What's with all the birds?

“On the third day of Christmas my true love gave to me three french hens, two turtle doves and a partridge in a pear tree.” It is what is known as a cumulative song - one in which each verse adds a new element before repeating the previous verses. Most of the time the origins of the song are assumed to be English, because it was first published in England, though some have found French roots for the song as well. There are similar songs that have appeared in Scotland and the Faroe Islands as well. In most of the versions it leaves us with the question, “What is with all of the birds, anyway?”

Modern versions of the song don’t have birds for all of the gifts. Unless you want to make obscure references to explain maids a-milking, ladies dancing, lords a-leaping, pipers piping and drummers drumming. The possibility that five golden rings might be a reference to ring-necked pheasants seems a bit less obscure. But how many people think of magpies when singing “maids a-milking” or the courting behaviors of lapwings when singing “ladies dancing?”

I’ve heard reports that the song is really a device for teaching basic Christian principles: three French hens represent the holy trinity; four calling birds are the four gospels; ten lords a-leaping are the ten commandments, etc. There is little real evidence to support this particular theory and it is likely that the extent to which the meanings are associated with the song has to do with interpretations that were later laid upon the song than with original intents of those who created the song.

There is also a theory that the song is evidence if the persistence of non-Christian traditions and ideas that persist after Christianity has become mainstream. There is a bit more evidence of this. After all the reason for 12 days in the Christmas season may come from the adaptation of a pre-existing holiday. Long before Christians came to the British Isles, ancient Celts observed twelve days of Yule. There are other holiday songs with counting to twelve that come from similar times and places: Jolly Old Hawk and The Dilly Song, which we sing as “Green Grow the Rishes-O.”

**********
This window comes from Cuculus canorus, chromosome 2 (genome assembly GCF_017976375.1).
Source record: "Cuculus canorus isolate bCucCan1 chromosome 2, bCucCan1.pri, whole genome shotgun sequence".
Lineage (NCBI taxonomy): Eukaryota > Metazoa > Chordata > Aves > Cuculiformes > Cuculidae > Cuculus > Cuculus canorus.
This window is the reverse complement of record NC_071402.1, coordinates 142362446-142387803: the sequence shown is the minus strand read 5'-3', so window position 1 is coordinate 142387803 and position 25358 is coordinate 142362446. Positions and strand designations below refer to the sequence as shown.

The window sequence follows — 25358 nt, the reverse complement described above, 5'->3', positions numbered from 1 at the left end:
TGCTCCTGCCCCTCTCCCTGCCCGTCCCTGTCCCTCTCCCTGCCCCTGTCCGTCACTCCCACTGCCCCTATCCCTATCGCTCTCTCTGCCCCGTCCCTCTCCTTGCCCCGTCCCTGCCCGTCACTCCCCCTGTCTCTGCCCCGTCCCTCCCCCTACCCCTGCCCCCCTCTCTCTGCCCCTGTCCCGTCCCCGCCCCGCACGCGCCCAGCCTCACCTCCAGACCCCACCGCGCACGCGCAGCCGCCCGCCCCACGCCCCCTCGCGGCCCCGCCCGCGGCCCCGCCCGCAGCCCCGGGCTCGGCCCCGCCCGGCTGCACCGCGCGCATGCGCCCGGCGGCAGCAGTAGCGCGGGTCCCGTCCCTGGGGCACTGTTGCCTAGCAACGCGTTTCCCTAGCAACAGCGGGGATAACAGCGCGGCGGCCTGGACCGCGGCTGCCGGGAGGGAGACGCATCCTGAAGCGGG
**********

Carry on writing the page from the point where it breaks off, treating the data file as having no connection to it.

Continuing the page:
I’m certainly no music ethnologist and I am not even interested to do the work of researching the origins of a song that first appeared in printed form in the 19th century. Quite frankly, I’m not even sure of the “official” order of the gifts presented. I’ver heard the song with differing orders for the later gifts.

What interests me is that the song is one of the remnants of the celebration of Christmas stretched out throughout a season rather than being a single day. The digital calendar programmed into the datebook function of my computer shows December 25 as Christmas Day and December 26 as “Christmas observed” for 2016, suggesting that even Christmas is subject to the rather recent tradition of relegating all holidays to Monday. I prefer the practice of celebrating Christmas on December 25 regardless of which day of the week it lands, but there were some, even some in the church I serve, who asked me, “Are you going to have church on Christmas day?” the answer, of course is “Yes, we have worship on every Sunday.” The weather was a factor in church attendance, but the separation of Christmas from worship never occurred to me. And, for the record, next year when Christmas Day is a Monday, we will have morning worship and two evening Christmas Eve services on December 24. I’m old enough that I’ve been through this before.